Historically, I’ve not been averse to nudity – my penchant for speedos (since outlawed in my new relationship) is evidence of that. But there’s one thing being a foreigner, another is being a naked foreigner. So I approached this experience apprehensively.
Of course I had to pick an onsen that, as far as I know, has never had foreign customers before. Gaining admittance via a vending machine, because this is Japan, Elise and I quickly realised that we would be bathing separately. Segregated according to gender, Elise ventured into the unknown, and as I walked into the male-only locker room, I couldn’t help but feel completely responsible for putting Elise in this situation. Naked.
First came the pre-wash, and bizarre events started immediately. Before you step foot in the onsen, you must wash thoroughly. Stools are provided, where etiquette dictates you must sit, lather, scrub and shower yourself, and then cleanse further via the buckets provided. But before I’d even gotten here, an inquisitive skinny fellow for whom the term ‘manscaping’ didn’t apply, decided that he would be my guide.
I tentatively stripped down and noticed that my guide’s ‘helpful’ gaze was transfixed upon my member. Escorted through the proceedings, guide no more than 2 feet away, I walked from wash room, to jacuzzi room, to the eventual outdoor hot spring. I stepped in, steam rising as I did so, and entered bliss. Maybe that padlock had powers after all. I could have stayed there forever. Or at least I would have done if my new friend hadn’t insisted on following me from one side of the spring to the other. He was pleasant enough, asking questions about my life in very broken English, but let’s face it, he was more interested in confirming or disproving speculation of the ‘gaijin penis’. I would have done the same.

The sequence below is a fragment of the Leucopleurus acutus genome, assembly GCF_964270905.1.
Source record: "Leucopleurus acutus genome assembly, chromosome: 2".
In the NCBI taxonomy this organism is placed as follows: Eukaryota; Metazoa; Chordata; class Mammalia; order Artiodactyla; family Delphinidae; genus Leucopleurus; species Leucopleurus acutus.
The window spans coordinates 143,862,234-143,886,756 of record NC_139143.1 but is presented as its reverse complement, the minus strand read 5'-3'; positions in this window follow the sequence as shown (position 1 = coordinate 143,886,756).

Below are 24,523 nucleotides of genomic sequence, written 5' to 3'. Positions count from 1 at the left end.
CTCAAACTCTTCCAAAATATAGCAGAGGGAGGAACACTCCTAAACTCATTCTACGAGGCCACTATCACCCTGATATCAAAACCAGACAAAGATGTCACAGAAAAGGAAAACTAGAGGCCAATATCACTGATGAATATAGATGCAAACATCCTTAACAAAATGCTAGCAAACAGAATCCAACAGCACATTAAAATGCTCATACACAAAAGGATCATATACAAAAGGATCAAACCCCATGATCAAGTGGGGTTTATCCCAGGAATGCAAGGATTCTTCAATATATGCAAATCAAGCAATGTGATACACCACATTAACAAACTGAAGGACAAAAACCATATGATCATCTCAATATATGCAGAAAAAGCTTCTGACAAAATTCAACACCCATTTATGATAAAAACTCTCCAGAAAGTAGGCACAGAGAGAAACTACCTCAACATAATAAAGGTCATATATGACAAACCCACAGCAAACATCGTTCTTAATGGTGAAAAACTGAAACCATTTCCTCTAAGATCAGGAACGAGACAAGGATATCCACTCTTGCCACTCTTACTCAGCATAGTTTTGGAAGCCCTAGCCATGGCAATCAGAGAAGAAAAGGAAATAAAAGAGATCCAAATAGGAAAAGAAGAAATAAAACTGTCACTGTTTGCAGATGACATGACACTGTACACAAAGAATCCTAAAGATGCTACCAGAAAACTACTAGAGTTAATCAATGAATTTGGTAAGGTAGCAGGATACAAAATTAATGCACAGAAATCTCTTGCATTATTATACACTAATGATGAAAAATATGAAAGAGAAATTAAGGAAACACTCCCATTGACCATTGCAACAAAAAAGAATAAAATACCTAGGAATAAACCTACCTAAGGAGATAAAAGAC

So there I was, surrounded by naked males of all ages with flannels upon their heads, the only foreigner bobbing around in a testosterone soup. A wall divided Elise and I, and all I could do was hope that she was feeling more comfortable than I was.
Later that evening, when we’d reunited our red prune faces, Elise confided that she herself had received abundant curiosity for her mammories. Would we do it again? Absolutely.
Hot Spring: Before and After
There was a happy ending to our Nagano tale and that was that we eventually did get to meet the macaques of Jigokudani. Located in a valley of forest, the most astounding feature of the monkey park was how obvious the social hierarchy was in this monkey park. I only saw two monkeys physically sit in the hot spring itself, and the others that tried were scared away by the head of the troop. Visitors are lucky in that you can get up close and personal with the primates as they traverse railings and edges with their babies hitching a ride on their backs.
Nagano was wonderful.
Nagano is located an hour’s bullet train ride north-west of Tokyo. Situated in the mountains, the city is often used as a weekend skiing break by the metropolis’ urbanites. It is a charming city, giving foreigners a sense of what urban life is like outside of the main hotspots. Jigokudani Monkey Park is an approx. 40 minute bus ride away and is well worth a day trip, not just for the cuteness overload, but also the beauty of the surrounding area.